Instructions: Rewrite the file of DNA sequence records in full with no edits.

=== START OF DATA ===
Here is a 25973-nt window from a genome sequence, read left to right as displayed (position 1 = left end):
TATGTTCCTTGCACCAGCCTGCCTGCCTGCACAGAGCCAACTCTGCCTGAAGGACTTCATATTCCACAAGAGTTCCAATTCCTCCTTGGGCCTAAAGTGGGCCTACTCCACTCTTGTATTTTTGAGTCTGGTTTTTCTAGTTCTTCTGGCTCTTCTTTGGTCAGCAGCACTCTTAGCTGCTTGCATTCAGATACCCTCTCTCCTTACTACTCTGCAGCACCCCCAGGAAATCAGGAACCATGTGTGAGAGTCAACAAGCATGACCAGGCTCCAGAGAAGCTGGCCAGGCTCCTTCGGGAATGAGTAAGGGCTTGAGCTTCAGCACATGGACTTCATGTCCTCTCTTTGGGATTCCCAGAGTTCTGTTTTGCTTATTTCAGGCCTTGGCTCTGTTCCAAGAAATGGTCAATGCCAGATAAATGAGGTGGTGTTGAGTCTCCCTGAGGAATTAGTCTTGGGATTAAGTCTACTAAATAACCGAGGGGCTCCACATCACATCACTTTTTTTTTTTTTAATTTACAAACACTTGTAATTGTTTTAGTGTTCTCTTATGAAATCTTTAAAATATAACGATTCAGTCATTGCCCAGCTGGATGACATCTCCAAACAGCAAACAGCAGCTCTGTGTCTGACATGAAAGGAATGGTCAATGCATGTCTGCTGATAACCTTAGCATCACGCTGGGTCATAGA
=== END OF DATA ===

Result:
Here is a 25973-nt window from a genome sequence, read left to right as displayed (position 1 = left end):
TATGTTCCTTGCACCAGCCTGCCTGCCTGCACAGAGCCAACTCTGCCTGAAGGACTTCATATTCCACAAGAGTTCCAATTCCTCCTTGGGCCTAAAGTGGGCCTACTCCACTCTTGTATTTTTGAGTCTGGTTTTTCTAGTTCTTCTGGCTCTTCTTTGGTCAGCAGCACTCTTAGCTGCTTGCATTCAGATACCCTCTCTCCTTACTACTCTGCAGCACCCCCAGGAAATCAGGAACCATGTGTGAGAGTCAACAAGCATGACCAGGCTCCAGAGAAGCTGGCCAGGCTCCTTCGGGAATGAGTAAGGGCTTGAGCTTCAGCACATGGACTTCATGTCCTCTCTTTGGGATTCCCAGAGTTCTGTTTTGCTTATTTCAGGCCTTGGCTCTGTTCCAAGAAATGGTCAATGCCAGATAAATGAGGTGGTGTTGAGTCTCCCTGAGGAATTAGTCTTGGGATTAAGTCTACTAAATAACCGAGGGGCTCCACATCACATCACTTTTTTTTTTTTTAATTTACAAACACTTGTAATTGTTTTAGTGTTCTCTTATGAAATCTTTAAAATATAACGATTCAGTCATTGCCCAGCTGGATGACATCTCCAAACAGCAAACAGCAGCTCTGTGTCTGACATGAAAGGAATGGTCAATGCATGTCTGCTGATAACCTTAGCATCACGCTGGGTCATAGA